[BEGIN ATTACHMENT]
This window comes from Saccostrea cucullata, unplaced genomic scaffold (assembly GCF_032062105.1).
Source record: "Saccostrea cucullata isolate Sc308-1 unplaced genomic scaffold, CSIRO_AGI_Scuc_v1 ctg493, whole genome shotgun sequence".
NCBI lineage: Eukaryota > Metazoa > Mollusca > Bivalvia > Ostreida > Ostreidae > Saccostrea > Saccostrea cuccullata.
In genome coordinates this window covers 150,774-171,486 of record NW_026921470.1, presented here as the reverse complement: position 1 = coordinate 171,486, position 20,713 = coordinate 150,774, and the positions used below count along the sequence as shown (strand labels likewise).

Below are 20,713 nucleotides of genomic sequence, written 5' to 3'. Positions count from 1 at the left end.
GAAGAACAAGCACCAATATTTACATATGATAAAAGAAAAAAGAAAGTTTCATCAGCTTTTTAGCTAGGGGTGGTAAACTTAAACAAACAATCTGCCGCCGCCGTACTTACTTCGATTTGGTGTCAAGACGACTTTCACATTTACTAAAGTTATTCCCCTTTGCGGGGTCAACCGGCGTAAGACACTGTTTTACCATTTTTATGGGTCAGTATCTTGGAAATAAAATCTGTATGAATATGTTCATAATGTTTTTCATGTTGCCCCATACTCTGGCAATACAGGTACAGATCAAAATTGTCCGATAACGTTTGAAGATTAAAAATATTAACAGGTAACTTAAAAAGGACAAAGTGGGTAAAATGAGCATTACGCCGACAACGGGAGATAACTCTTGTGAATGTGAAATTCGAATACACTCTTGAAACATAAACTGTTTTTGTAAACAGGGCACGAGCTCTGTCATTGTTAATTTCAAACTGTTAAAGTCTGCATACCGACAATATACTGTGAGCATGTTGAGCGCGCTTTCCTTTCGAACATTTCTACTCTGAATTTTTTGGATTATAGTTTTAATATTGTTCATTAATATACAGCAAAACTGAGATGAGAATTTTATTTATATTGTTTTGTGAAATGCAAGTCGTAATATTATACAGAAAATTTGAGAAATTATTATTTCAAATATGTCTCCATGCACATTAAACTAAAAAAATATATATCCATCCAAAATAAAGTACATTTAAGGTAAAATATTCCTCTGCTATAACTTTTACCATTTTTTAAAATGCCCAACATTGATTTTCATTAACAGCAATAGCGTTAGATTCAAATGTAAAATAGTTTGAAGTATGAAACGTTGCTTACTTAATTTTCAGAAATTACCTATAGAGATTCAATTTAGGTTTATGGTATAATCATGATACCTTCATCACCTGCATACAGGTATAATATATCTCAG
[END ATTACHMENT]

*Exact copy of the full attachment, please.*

This window comes from Saccostrea cucullata, unplaced genomic scaffold (assembly GCF_032062105.1).
Source record: "Saccostrea cucullata isolate Sc308-1 unplaced genomic scaffold, CSIRO_AGI_Scuc_v1 ctg493, whole genome shotgun sequence".
NCBI lineage: Eukaryota > Metazoa > Mollusca > Bivalvia > Ostreida > Ostreidae > Saccostrea > Saccostrea cuccullata.
In genome coordinates this window covers 150,774-171,486 of record NW_026921470.1, presented here as the reverse complement: position 1 = coordinate 171,486, position 20,713 = coordinate 150,774, and the positions used below count along the sequence as shown (strand labels likewise).

Below are 20,713 nucleotides of genomic sequence, written 5' to 3'. Positions count from 1 at the left end.
GAAGAACAAGCACCAATATTTACATATGATAAAAGAAAAAAGAAAGTTTCATCAGCTTTTTAGCTAGGGGTGGTAAACTTAAACAAACAATCTGCCGCCGCCGTACTTACTTCGATTTGGTGTCAAGACGACTTTCACATTTACTAAAGTTATTCCCCTTTGCGGGGTCAACCGGCGTAAGACACTGTTTTACCATTTTTATGGGTCAGTATCTTGGAAATAAAATCTGTATGAATATGTTCATAATGTTTTTCATGTTGCCCCATACTCTGGCAATACAGGTACAGATCAAAATTGTCCGATAACGTTTGAAGATTAAAAATATTAACAGGTAACTTAAAAAGGACAAAGTGGGTAAAATGAGCATTACGCCGACAACGGGAGATAACTCTTGTGAATGTGAAATTCGAATACACTCTTGAAACATAAACTGTTTTTGTAAACAGGGCACGAGCTCTGTCATTGTTAATTTCAAACTGTTAAAGTCTGCATACCGACAATATACTGTGAGCATGTTGAGCGCGCTTTCCTTTCGAACATTTCTACTCTGAATTTTTTGGATTATAGTTTTAATATTGTTCATTAATATACAGCAAAACTGAGATGAGAATTTTATTTATATTGTTTTGTGAAATGCAAGTCGTAATATTATACAGAAAATTTGAGAAATTATTATTTCAAATATGTCTCCATGCACATTAAACTAAAAAAATATATATCCATCCAAAATAAAGTACATTTAAGGTAAAATATTCCTCTGCTATAACTTTTACCATTTTTTAAAATGCCCAACATTGATTTTCATTAACAGCAATAGCGTTAGATTCAAATGTAAAATAGTTTGAAGTATGAAACGTTGCTTACTTAATTTTCAGAAATTACCTATAGAGATTCAATTTAGGTTTATGGTATAATCATGATACCTTCATCACCTGCATACAGGTATAATATATCTCAG